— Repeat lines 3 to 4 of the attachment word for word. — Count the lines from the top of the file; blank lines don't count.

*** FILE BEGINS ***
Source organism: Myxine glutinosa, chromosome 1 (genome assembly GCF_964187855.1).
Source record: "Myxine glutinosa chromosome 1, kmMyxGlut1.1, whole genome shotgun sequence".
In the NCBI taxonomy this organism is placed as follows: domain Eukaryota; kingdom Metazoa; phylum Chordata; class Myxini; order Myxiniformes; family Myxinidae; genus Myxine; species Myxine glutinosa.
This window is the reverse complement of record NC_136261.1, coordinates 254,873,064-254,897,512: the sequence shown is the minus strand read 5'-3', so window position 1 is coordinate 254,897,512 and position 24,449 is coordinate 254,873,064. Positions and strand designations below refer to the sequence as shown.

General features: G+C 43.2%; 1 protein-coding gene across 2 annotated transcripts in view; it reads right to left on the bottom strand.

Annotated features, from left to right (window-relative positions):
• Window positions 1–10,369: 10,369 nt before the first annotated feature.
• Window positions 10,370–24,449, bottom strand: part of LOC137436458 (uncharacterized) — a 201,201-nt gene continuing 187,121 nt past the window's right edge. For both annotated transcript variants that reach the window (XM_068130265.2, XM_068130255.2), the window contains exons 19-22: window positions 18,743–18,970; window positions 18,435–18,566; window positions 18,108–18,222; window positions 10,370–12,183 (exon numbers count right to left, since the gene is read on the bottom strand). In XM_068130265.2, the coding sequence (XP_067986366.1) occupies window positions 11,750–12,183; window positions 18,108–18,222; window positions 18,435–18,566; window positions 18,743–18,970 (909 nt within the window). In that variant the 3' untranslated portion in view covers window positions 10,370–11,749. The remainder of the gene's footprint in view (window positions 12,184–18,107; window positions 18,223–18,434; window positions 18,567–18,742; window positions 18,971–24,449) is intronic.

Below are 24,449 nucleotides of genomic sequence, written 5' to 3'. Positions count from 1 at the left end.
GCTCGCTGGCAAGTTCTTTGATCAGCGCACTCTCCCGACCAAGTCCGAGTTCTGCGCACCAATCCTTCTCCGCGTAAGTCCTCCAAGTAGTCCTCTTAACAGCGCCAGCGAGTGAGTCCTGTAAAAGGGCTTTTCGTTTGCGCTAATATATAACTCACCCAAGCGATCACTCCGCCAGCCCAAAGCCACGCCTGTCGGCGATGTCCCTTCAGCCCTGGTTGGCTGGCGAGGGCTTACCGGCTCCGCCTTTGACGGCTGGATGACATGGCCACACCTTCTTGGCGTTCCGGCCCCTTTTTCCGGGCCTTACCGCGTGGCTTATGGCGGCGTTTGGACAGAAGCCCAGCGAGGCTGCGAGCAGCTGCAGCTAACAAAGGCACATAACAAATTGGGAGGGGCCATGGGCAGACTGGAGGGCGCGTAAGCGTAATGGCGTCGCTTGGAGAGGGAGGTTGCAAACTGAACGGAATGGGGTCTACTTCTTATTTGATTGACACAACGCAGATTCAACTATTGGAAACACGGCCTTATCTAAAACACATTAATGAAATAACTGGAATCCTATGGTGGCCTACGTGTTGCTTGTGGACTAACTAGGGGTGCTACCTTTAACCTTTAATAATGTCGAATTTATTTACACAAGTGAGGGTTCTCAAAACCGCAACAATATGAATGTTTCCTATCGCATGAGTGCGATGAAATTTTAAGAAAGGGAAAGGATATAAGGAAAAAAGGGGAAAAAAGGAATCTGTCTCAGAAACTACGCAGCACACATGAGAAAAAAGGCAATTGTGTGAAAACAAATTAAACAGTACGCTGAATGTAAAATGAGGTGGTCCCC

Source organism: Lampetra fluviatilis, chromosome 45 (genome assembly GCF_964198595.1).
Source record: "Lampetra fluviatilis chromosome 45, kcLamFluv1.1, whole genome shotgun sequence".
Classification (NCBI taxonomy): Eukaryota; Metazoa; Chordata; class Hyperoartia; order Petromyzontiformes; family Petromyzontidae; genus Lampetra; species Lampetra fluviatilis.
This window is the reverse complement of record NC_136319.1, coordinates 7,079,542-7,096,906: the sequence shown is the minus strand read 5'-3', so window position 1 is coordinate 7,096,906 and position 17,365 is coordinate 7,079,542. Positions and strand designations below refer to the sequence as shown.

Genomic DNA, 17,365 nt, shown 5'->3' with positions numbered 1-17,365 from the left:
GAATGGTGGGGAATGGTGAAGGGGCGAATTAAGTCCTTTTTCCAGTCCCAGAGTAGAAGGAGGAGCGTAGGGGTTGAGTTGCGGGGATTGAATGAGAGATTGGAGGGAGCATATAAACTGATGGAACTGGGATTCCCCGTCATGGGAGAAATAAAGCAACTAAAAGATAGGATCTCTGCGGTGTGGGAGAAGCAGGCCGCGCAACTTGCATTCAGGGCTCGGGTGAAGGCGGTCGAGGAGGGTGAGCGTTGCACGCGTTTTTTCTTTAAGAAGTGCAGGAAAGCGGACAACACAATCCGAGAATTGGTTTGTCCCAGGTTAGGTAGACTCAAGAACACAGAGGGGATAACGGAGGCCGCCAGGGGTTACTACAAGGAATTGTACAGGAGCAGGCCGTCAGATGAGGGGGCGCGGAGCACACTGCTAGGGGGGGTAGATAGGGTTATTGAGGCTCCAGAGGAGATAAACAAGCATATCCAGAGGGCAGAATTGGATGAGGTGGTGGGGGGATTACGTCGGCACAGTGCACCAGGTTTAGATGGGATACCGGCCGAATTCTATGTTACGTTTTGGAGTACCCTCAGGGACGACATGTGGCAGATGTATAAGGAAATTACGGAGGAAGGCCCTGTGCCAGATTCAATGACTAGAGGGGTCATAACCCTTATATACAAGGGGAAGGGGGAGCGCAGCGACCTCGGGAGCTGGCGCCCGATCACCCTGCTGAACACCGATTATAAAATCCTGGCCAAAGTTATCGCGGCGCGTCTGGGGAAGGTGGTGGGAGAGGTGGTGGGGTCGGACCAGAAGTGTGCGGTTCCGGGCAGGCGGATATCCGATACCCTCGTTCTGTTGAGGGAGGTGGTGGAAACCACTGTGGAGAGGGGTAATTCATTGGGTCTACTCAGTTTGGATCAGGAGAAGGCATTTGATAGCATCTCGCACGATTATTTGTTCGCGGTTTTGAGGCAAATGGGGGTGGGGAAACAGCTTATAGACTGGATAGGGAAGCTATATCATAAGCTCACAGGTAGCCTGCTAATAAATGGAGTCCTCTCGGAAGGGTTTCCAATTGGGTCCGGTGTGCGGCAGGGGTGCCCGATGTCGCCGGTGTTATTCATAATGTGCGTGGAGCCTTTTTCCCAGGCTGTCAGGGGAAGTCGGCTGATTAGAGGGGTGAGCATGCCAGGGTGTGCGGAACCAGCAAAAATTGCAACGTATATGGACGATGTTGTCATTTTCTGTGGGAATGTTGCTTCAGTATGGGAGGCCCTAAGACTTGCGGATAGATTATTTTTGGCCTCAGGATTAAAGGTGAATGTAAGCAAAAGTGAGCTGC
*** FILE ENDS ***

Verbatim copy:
In the NCBI taxonomy this organism is placed as follows: domain Eukaryota; kingdom Metazoa; phylum Chordata; class Myxini; order Myxiniformes; family Myxinidae; genus Myxine; species Myxine glutinosa.
This window is the reverse complement of record NC_136261.1, coordinates 254,873,064-254,897,512: the sequence shown is the minus strand read 5'-3', so window position 1 is coordinate 254,897,512 and position 24,449 is coordinate 254,873,064. Positions and strand designations below refer to the sequence as shown.